Words are the vehicles that exchange thoughts descriptive of the perceived meaning in any given circumstance. Throughout the centuries of man's history words have defined his place with his fellow man and with Jehovah God. Often words have changed in their meaning and importance. Words define who we are.
The word "Christendom" is a word that describes "the part of the world where Christianity prevails" (Webster's Ninth New Collegiate Dictionary). The idea of Christendom is where all Christian people are considered as a group. The word "Christian" means "one who professes belief in the teachings of Jesus Christ; a disciple" (ibid). It would seem that while Christendom is not a common word in the language of the masses that more people profess to Christendom than to the ideals of being a Christian. Being under the umbrella of Christendom suggests a passive view of ones place in relationship to Jesus Christ while taking on the name of being a Christian demands a devotion to the teachings of Jesus Christ.
Christendom does not demand allegiance but rather appeals to a general acceptance of Jesus Christ. There are many people who believe that Jesus is real and that he walked among men two millennia ago. They may even go so far as to accept the idea that he is the Son of God. But to commit ones life to the principles, teachings and commands of Jesus Christ is far beyond the scope of what they are willing to do. There were disciples of Christendom in the days of Jesus. "Nevertheless even among the rulers many believed in Him, but because of the Pharisees they did not confess Him, lest they should be put out of the synagogue; for they loved the praise of men more than the praise of God" (John 12:42-43).
Jesus demanded separation! His teachings were not for the faint of heart nor the uncommitted. Believing in Him was not enough. To be a disciple of Christ demanded loving the praise of God over the praise of men. Living the life of a Christian requires being different from the world (Romans 12:1-2). Paul exhorted the Corinthians to live separate (2 Corinthians 6:11-18) and come out from among the world. Ironically, Satan wants us to have a faint sense of Christ in our lives but without commitment. The young man in Matthew 19 wanted eternal life without obligation. We find often in our lives the ease of simply living under Christendom and not living as a Christian.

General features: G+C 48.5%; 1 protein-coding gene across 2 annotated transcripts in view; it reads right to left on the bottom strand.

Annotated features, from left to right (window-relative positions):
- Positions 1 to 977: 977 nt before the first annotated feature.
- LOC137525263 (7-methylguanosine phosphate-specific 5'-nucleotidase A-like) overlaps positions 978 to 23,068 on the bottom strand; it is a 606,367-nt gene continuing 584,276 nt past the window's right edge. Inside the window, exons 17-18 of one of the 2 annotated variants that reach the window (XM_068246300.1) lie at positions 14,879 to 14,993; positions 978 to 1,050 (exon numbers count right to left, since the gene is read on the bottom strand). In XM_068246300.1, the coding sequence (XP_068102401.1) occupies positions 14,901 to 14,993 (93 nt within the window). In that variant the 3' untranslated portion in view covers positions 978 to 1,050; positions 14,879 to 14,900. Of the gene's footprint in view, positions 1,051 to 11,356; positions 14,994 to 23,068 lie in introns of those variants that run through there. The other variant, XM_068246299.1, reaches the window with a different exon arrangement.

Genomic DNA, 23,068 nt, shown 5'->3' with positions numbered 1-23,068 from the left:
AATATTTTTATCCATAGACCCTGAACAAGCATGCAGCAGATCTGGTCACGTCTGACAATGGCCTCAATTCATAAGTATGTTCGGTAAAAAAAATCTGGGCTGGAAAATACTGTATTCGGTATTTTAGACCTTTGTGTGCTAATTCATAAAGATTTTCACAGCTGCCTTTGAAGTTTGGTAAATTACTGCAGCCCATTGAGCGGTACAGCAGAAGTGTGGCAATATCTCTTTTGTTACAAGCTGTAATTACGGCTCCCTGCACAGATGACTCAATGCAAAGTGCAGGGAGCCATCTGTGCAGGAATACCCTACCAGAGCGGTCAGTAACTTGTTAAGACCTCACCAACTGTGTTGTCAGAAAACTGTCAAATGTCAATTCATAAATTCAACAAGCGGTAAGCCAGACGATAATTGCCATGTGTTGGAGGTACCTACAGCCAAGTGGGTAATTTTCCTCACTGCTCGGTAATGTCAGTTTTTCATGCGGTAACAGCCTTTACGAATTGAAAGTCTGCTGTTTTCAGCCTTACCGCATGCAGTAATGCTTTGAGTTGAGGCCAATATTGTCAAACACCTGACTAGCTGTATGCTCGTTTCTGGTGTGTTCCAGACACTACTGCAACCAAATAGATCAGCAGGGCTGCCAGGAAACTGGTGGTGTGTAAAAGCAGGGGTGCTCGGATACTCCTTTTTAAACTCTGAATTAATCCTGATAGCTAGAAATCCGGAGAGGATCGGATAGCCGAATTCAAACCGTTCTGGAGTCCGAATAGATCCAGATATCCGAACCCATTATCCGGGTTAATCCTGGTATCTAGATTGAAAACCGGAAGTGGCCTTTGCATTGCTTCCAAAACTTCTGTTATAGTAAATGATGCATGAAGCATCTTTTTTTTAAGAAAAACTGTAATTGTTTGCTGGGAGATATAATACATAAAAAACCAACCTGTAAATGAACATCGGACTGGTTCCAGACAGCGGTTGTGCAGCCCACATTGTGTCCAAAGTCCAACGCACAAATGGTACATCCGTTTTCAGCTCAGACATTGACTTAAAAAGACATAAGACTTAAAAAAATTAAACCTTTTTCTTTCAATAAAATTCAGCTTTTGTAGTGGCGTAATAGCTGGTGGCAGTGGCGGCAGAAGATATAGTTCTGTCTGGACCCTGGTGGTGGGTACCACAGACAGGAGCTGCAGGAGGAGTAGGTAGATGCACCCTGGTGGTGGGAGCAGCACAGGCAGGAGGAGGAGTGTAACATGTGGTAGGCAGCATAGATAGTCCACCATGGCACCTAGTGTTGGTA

The word Christian is found three times in scripture (Acts 11:26; 26:28 and 1 Peter 4:16). It is Peter's use of Christian that shows the striking difference in what people perceive the disciple of Christ to be and what the Lord expects. The context of 1 Peter 4:16 begins in verse 12: "Beloved, do not think it strange concerning the fiery trial which is to try you, as though some strange thing happened to you." He goes on to describe the life of a Christian as one that is "reproached," "blasphemed," and who "suffers" and judgment beginning "at the house of God" (verses 13-17).
Living with a veneer of Christ is not enough. To be a follower of Jesus Christ takes more than a passive title describing a generic system of belief. True Christians are those people who bear a cross, fight the fight, run the course, walk worthy of the calling, confess the name of Christ before men, crucify themselves, separate themselves, sanctify themselves and do the will of the Father in Heaven (Matthew 7:21-23). Be a Christian as God desires disciples to be. Live for Jesus. Serve the Lord. Do the will of the Father.
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